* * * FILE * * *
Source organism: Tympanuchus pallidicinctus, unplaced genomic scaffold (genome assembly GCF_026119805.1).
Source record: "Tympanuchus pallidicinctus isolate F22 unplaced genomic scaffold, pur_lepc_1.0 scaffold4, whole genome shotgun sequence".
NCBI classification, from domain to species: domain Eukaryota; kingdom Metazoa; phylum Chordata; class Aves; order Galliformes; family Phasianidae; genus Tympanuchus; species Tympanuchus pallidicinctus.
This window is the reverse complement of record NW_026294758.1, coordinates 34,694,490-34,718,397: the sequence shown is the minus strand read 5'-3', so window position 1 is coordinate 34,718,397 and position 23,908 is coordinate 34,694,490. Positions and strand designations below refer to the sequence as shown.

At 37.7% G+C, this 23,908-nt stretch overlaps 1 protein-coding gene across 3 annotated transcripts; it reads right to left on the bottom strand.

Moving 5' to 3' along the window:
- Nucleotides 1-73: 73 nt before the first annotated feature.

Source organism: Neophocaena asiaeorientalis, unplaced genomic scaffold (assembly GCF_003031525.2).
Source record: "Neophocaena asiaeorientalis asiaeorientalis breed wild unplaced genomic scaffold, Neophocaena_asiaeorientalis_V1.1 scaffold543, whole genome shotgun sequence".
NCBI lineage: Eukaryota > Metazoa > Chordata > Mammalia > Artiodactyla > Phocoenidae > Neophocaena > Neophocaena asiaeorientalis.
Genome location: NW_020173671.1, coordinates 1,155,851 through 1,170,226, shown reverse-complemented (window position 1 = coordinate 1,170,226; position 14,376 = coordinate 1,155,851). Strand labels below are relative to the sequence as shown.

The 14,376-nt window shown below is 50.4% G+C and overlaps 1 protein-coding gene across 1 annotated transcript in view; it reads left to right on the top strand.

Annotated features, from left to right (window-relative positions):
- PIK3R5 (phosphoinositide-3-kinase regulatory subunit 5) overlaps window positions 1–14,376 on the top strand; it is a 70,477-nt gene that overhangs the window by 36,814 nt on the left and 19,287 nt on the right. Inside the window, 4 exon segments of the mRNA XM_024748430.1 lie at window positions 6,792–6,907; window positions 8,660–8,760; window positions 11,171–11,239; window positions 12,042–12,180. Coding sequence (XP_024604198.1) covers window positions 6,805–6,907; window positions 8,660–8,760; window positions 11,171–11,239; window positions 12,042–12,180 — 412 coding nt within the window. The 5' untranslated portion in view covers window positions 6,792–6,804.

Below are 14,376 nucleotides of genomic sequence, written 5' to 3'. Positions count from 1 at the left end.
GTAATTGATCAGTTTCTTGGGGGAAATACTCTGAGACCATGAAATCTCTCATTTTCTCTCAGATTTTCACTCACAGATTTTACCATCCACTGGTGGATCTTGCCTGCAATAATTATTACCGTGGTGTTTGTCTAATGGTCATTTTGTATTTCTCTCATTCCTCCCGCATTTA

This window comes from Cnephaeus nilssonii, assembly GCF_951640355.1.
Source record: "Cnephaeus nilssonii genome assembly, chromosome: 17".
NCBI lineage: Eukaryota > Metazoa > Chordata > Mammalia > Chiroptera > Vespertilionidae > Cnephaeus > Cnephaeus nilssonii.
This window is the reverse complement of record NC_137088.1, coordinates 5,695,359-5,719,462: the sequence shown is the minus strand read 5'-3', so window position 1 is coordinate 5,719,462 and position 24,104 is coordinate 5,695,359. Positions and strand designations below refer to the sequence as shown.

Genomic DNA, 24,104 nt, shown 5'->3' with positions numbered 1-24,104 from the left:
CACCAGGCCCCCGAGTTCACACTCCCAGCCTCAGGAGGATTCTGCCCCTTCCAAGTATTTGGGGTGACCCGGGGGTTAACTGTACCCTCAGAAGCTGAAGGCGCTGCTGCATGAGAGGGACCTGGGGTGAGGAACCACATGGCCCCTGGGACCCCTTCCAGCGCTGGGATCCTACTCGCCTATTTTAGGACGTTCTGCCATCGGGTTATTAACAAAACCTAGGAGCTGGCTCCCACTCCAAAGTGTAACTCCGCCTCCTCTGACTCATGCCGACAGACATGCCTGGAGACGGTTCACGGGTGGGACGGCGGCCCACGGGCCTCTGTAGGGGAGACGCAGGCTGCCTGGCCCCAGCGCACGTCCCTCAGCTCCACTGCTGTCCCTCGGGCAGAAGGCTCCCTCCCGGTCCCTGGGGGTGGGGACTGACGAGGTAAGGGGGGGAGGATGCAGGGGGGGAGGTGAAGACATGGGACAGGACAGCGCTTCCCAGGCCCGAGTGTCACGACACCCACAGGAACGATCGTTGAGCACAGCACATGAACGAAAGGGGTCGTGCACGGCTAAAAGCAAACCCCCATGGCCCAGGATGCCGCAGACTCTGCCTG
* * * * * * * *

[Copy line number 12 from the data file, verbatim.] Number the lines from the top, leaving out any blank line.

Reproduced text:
The 14,376-nt window shown below is 50.4% G+C and overlaps 1 protein-coding gene across 1 annotated transcript in view; it reads left to right on the top strand.